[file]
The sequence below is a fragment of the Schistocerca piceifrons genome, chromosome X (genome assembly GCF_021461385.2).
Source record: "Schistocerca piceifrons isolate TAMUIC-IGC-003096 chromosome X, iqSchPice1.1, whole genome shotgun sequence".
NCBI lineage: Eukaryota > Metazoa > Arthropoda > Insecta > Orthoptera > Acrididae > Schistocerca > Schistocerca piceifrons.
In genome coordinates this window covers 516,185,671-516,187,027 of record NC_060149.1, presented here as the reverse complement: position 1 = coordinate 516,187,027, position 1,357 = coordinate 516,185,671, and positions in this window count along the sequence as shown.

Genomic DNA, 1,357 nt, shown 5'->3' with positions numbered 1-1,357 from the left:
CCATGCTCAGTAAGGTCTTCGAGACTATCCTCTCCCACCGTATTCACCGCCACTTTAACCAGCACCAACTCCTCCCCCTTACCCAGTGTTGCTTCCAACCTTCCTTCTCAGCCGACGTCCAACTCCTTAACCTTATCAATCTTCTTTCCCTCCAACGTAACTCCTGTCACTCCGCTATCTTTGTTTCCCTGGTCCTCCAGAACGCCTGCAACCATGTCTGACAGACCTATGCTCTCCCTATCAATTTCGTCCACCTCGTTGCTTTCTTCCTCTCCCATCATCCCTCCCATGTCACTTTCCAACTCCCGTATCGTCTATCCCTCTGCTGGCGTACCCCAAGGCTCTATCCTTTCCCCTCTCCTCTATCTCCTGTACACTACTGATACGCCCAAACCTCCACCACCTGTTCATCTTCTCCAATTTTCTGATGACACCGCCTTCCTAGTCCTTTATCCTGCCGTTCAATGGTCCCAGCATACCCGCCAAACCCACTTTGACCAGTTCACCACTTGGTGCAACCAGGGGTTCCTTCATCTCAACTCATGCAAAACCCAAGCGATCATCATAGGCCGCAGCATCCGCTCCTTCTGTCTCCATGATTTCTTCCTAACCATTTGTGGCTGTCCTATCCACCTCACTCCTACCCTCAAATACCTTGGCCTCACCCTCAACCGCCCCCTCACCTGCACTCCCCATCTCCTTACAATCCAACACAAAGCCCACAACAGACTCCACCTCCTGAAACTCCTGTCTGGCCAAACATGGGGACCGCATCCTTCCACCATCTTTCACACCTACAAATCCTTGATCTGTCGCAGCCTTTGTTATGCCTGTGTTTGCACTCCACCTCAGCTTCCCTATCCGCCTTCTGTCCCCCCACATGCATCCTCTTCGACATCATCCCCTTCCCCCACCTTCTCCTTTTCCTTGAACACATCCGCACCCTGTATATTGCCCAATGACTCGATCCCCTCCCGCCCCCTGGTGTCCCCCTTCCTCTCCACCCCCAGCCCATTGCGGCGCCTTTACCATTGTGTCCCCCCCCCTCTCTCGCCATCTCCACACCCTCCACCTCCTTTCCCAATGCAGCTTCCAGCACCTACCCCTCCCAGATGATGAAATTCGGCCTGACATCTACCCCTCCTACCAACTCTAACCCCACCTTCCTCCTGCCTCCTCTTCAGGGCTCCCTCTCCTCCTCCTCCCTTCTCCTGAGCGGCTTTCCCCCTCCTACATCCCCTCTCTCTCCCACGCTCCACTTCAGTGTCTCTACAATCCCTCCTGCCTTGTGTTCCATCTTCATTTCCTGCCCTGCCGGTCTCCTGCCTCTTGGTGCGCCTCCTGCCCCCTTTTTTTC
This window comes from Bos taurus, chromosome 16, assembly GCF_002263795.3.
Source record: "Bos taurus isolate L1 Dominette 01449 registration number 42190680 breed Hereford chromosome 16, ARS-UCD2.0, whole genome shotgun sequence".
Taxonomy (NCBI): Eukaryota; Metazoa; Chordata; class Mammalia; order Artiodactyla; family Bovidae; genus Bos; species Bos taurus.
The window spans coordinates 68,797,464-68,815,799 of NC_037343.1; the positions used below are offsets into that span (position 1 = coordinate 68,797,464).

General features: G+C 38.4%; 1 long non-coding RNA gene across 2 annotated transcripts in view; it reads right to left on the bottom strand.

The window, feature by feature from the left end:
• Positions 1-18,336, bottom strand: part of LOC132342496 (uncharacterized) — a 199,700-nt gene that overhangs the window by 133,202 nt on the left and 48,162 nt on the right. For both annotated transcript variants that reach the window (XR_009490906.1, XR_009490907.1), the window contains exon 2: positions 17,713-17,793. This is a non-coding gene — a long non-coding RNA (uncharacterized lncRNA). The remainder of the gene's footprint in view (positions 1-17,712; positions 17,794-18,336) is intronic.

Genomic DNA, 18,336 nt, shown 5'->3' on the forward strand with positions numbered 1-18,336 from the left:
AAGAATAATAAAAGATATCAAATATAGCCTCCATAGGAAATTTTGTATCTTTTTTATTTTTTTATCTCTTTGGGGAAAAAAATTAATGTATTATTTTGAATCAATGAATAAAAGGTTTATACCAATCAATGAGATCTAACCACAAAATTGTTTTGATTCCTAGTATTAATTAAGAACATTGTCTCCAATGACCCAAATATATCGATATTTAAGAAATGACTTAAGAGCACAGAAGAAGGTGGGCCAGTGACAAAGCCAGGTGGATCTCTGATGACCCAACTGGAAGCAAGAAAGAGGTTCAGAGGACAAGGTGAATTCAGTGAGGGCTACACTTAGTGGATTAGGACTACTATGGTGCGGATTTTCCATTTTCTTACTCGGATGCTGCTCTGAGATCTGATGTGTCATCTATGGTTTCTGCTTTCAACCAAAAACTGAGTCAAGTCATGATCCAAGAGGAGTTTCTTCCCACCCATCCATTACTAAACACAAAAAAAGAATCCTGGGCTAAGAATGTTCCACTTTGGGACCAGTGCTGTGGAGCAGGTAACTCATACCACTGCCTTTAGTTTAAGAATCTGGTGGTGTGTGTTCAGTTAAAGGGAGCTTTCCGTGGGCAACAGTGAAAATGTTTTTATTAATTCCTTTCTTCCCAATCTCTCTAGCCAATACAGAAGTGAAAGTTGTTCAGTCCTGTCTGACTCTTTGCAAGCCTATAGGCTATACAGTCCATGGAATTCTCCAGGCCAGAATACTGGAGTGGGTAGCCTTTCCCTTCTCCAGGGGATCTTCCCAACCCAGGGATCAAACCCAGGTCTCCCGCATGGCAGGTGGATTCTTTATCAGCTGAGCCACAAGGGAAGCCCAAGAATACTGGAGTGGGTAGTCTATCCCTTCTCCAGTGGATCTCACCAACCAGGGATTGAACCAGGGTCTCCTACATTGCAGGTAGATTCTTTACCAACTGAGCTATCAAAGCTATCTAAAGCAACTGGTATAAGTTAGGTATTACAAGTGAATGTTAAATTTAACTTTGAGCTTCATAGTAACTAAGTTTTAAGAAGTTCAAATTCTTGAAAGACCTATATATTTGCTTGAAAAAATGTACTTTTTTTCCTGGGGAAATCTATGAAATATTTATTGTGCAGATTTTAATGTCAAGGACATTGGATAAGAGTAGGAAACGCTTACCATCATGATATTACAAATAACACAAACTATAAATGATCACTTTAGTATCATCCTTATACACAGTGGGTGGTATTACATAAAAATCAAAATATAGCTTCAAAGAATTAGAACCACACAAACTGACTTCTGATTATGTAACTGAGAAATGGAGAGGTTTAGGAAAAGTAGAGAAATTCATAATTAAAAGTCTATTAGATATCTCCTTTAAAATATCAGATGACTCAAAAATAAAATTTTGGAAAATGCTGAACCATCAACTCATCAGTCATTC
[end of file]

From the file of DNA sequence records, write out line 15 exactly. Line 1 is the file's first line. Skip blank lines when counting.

AAGAATAATAAAAGATATCAAATATAGCCTCCATAGGAAATTTTGTATCTTTTTTATTTTTTTATCTCTTTGGGGAAAAAAATTAATGTATTATTTTGAATCAATGAATAAAAGGTTTATACCAATCAATGAGATCTAACCACAAAATTGTTTTGATTCCTAGTATTAATTAAGAACATTGTCTCCAATGACCCAAATATATCGATATTTAAGAAATGACTTAAGAGCACAGAAGAAGGTGGGCCAGTGACAAAGCCAGGTGGATCTCTGATGACCCAACTGGAAGCAAGAAAGAGGTTCAGAGGACAAGGTGAATTCAGTGAGGGCTACACTTAGTGGATTAGGACTACTATGGTGCGGATTTTCCATTTTCTTACTCGGATGCTGCTCTGAGATCTGATGTGTCATCTATGGTTTCTGCTTTCAACCAAAAACTGAGTCAAGTCATGATCCAAGAGGAGTTTCTTCCCACCCATCCATTACTAAACACAAAAAAAGAATCCTGGGCTAAGAATGTTCCACTTTGGGACCAGTGCTGTGGAGCAGGTAACTCATACCACTGCCTTTAGTTTAAGAATCTGGTGGTGTGTGTTCAGTTAAAGGGAGCTTTCCGTGGGCAACAGTGAAAATGTTTTTATTAATTCCTTTCTTCCCAATCTCTCTAGCCAATACAGAAGTGAAAGTTGTTCAGTCCTGTCTGACTCTTTGCAAGCCTATAGGCTATACAGTCCATGGAATTCTCCAGGCCAGAATACTGGAGTGGGTAGCCTTTCCCTTCTCCAGGGGATCTTCCCAACCCAGGGATCAAACCCAGGTCTCCCGCATGGCAGGTGGATTCTTTATCAGCTGAGCCACAAGGGAAGCCCAAGAATACTGGAGTGGGTAGTCTATCCCTTCTCCAGTGGATCTCACCAACCAGGGATTGAACCAGGGTCTCCTACATTGCAGGTAGATTCTTTACCAACTGAGCTATCAAAGCTATCTAAAGCAACTGGTATAAGTTAGGTATTACAAGTGAATGTTAAATTTAACTTTGAGCTTCATAGTAACTAAGTTTTAAGAAGTTCAAATTCTTGAAAGACCTATATATTTGCTTGAAAAAATGTACTTTTTTTCCTGGGGAAATCTATGAAATATTTATTGTGCAGATTTTAATGTCAAGGACATTGGATAAGAGTAGGAAACGCTTACCATCATGATATTACAAATAACACAAACTATAAATGATCACTTTAGTATCATCCTTATACACAGTGGGTGGTATTACATAAAAATCAAAATATAGCTTCAAAGAATTAGAACCACACAAACTGACTTCTGATTATGTAACTGAGAAATGGAGAGGTTTAGGAAAAGTAGAGAAATTCATAATTAAAAGTCTATTAGATATCTCCTTTAAAATATCAGATGACTCAAAAATAAAATTTTGGAAAATGCTGAACCATCAACTCATCAGTCATTC